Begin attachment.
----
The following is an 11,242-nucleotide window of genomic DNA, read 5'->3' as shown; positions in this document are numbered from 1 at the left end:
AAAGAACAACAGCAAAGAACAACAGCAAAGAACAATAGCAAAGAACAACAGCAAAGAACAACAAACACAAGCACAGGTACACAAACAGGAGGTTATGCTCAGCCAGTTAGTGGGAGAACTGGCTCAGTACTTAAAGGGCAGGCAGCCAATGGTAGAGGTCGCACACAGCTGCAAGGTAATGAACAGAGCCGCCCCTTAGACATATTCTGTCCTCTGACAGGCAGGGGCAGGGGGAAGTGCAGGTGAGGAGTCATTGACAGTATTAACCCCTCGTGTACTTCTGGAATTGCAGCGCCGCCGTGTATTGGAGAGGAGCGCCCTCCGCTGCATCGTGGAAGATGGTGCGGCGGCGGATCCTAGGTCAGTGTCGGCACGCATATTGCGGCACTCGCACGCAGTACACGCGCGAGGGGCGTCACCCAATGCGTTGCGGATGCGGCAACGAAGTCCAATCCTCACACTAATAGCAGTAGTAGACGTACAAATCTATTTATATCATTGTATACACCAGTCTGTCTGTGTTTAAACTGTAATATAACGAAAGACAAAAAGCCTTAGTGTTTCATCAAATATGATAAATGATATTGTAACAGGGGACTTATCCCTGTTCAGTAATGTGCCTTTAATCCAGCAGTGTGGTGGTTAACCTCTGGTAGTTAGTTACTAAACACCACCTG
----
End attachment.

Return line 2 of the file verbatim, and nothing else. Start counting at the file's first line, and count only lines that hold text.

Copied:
AAAGAACAACAGCAAAGAACAACAGCAAAGAACAATAGCAAAGAACAACAGCAAAGAACAACAAACACAAGCACAGGTACACAAACAGGAGGTTATGCTCAGCCAGTTAGTGGGAGAACTGGCTCAGTACTTAAAGGGCAGGCAGCCAATGGTAGAGGTCGCACACAGCTGCAAGGTAATGAACAGAGCCGCCCCTTAGACATATTCTGTCCTCTGACAGGCAGGGGCAGGGGGAAGTGCAGGTGAGGAGTCATTGACAGTATTAACCCCTCGTGTACTTCTGGAATTGCAGCGCCGCCGTGTATTGGAGAGGAGCGCCCTCCGCTGCATCGTGGAAGATGGTGCGGCGGCGGATCCTAGGTCAGTGTCGGCACGCATATTGCGGCACTCGCACGCAGTACACGCGCGAGGGGCGTCACCCAATGCGTTGCGGATGCGGCAACGAAGTCCAATCCTCACACTAATAGCAGTAGTAGACGTACAAATCTATTTATATCATTGTATACACCAGTCTGTCTGTGTTTAAACTGTAATATAACGAAAGACAAAAAGCCTTAGTGTTTCATCAAATATGATAAATGATATTGTAACAGGGGACTTATCCCTGTTCAGTAATGTGCCTTTAATCCAGCAGTGTGGTGGTTAACCTCTGGTAGTTAGTTACTAAACACCACCTG